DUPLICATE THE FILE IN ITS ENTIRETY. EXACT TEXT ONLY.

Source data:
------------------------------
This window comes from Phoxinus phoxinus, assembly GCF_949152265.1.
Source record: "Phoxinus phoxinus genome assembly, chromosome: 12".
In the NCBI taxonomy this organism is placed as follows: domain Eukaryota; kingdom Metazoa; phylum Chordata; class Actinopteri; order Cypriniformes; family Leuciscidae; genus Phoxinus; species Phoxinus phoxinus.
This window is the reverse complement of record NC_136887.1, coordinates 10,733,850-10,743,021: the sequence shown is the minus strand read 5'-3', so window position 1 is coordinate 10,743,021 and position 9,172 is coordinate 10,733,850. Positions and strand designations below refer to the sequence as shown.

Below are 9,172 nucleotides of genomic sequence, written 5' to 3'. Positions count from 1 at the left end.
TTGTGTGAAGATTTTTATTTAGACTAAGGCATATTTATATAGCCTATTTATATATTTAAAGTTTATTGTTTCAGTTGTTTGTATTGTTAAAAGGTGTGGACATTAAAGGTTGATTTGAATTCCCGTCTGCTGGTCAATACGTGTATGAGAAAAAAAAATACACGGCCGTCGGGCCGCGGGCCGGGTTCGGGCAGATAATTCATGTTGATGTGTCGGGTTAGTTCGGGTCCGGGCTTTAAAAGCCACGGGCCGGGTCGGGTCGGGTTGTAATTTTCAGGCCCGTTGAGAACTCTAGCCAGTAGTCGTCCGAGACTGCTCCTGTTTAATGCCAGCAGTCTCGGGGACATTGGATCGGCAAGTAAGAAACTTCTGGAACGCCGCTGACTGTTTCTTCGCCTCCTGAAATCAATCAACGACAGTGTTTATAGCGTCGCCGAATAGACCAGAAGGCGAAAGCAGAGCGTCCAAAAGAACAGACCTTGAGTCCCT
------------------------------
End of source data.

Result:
This window comes from Phoxinus phoxinus, assembly GCF_949152265.1.
Source record: "Phoxinus phoxinus genome assembly, chromosome: 12".
In the NCBI taxonomy this organism is placed as follows: domain Eukaryota; kingdom Metazoa; phylum Chordata; class Actinopteri; order Cypriniformes; family Leuciscidae; genus Phoxinus; species Phoxinus phoxinus.
This window is the reverse complement of record NC_136887.1, coordinates 10,733,850-10,743,021: the sequence shown is the minus strand read 5'-3', so window position 1 is coordinate 10,743,021 and position 9,172 is coordinate 10,733,850. Positions and strand designations below refer to the sequence as shown.

Below are 9,172 nucleotides of genomic sequence, written 5' to 3'. Positions count from 1 at the left end.
TTGTGTGAAGATTTTTATTTAGACTAAGGCATATTTATATAGCCTATTTATATATTTAAAGTTTATTGTTTCAGTTGTTTGTATTGTTAAAAGGTGTGGACATTAAAGGTTGATTTGAATTCCCGTCTGCTGGTCAATACGTGTATGAGAAAAAAAAATACACGGCCGTCGGGCCGCGGGCCGGGTTCGGGCAGATAATTCATGTTGATGTGTCGGGTTAGTTCGGGTCCGGGCTTTAAAAGCCACGGGCCGGGTCGGGTCGGGTTGTAATTTTCAGGCCCGTTGAGAACTCTAGCCAGTAGTCGTCCGAGACTGCTCCTGTTTAATGCCAGCAGTCTCGGGGACATTGGATCGGCAAGTAAGAAACTTCTGGAACGCCGCTGACTGTTTCTTCGCCTCCTGAAATCAATCAACGACAGTGTTTATAGCGTCGCCGAATAGACCAGAAGGCGAAAGCAGAGCGTCCAAAAGAACAGACCTTGAGTCCCT